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Jacquin, Maud / Polverel, Elsa

“Dissolving your Ear Plugs”: The Unheard in Pauline Oliveros’ Deep Listening Practice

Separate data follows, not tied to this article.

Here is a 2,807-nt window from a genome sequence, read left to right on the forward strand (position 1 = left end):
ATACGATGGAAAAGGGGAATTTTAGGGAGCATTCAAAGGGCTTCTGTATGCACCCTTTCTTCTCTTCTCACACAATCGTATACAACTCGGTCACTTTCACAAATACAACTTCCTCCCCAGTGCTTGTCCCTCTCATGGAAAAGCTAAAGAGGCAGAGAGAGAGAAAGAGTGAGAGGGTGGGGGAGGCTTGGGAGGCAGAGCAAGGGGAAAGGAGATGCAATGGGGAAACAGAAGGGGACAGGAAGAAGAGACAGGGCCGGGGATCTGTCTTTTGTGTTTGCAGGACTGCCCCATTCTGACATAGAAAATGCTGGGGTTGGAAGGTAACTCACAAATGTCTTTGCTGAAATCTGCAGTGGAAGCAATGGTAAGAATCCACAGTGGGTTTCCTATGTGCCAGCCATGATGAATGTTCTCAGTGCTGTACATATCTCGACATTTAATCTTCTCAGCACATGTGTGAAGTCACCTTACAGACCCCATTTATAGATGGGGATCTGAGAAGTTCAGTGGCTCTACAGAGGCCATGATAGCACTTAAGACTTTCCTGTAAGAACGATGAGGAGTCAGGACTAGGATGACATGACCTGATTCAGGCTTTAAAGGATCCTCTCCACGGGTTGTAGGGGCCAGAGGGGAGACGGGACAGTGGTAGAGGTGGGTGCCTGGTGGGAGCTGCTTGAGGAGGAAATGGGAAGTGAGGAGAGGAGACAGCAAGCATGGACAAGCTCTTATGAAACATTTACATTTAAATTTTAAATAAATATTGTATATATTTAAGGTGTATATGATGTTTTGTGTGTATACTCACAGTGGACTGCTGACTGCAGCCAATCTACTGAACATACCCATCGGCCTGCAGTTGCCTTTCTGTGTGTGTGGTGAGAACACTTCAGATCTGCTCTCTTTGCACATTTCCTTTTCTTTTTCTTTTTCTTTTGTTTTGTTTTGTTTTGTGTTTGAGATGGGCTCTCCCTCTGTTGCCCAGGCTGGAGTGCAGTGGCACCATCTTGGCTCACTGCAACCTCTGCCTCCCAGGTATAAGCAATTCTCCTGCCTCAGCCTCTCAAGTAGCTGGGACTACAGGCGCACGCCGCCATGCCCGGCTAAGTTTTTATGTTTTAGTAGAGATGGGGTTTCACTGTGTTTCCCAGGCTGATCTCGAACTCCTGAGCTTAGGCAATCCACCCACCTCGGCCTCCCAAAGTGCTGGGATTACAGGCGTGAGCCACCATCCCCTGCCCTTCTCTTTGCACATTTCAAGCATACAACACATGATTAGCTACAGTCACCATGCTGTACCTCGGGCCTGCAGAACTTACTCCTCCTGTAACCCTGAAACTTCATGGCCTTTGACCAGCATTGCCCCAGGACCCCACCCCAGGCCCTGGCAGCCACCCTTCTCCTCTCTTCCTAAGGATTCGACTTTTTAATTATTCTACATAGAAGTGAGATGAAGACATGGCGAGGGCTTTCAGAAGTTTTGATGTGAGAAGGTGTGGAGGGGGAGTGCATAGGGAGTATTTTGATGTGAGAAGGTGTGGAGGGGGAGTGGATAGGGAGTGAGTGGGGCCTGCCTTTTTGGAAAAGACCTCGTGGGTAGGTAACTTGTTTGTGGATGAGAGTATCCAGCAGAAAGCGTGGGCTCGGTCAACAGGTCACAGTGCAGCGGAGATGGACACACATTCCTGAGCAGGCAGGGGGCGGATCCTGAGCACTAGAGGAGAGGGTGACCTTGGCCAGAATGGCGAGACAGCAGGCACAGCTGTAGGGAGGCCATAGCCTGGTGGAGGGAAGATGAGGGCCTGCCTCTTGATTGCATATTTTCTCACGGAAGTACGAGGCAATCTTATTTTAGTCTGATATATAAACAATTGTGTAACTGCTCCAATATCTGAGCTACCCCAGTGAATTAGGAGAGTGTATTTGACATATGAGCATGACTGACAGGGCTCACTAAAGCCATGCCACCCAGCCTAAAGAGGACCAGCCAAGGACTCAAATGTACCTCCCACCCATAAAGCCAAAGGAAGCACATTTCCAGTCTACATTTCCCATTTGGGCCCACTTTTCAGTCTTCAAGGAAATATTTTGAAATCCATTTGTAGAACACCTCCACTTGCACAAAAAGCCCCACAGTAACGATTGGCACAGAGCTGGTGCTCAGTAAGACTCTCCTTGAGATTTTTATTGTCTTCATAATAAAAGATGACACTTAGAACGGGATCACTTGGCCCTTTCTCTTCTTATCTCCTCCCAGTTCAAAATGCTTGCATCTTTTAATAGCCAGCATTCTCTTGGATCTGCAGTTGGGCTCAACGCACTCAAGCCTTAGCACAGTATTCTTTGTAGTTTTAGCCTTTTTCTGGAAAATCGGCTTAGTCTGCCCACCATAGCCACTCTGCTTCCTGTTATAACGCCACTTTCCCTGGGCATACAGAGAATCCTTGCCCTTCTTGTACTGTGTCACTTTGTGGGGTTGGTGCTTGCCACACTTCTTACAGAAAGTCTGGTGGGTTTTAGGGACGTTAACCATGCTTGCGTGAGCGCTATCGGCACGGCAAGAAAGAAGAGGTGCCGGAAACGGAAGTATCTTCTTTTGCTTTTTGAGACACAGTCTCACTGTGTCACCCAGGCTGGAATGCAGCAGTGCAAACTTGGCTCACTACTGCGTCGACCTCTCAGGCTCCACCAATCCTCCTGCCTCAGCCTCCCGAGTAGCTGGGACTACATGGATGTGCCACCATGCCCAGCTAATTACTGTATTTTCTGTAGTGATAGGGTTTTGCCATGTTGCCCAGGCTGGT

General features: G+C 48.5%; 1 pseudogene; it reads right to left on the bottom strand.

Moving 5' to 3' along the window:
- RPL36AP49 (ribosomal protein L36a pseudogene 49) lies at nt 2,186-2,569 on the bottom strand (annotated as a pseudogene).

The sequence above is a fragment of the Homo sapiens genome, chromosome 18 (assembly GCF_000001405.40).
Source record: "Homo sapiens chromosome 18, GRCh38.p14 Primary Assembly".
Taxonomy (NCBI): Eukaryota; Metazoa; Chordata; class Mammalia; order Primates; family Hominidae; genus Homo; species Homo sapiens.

This article explores Pauline Oliveros’ practice of Deep Listening and argues that it is inherently concerned with the experience of the “unheard”. Deep Listening involves “going below the surface of what is heard”, not to reach a form of truth or purity of sound but, on the contrary, to constantly reassert that we never hear the same thing twice, that the act of listening is inherently incomplete. In other words, “deeply listening” to sounds means being attuned to – being physically and subjectively in touch with – what we call the “as-yet-unheard”. Because, for Oliveros, Deep Listening has the power to heal – to lead to the psychological transformation of the listener – we attempt to make sense of her conception of listening by creating a dialogue with psychoanalytic theory and the practice of listening. In this context, the unheard is not merely tied to the limits of perception (what the ear is unable to hear), but far more so to the subjective limitations (what the individual refuses to hear). In the first section, we look at the resonances between the relational frameworks established by Oliveros’ Sonic Meditations and the psychoanalytic session to explore how the unheard in her practice might be close to a certain way of approaching the unconscious. The second section deals with the nature of sounds in Oliveros’ work and in psychoanalytic practice, an issue which leads us to bring this as-yet-unheard back to the body, a body made up of affects, but inseparable from language and socio-political dynamics. 

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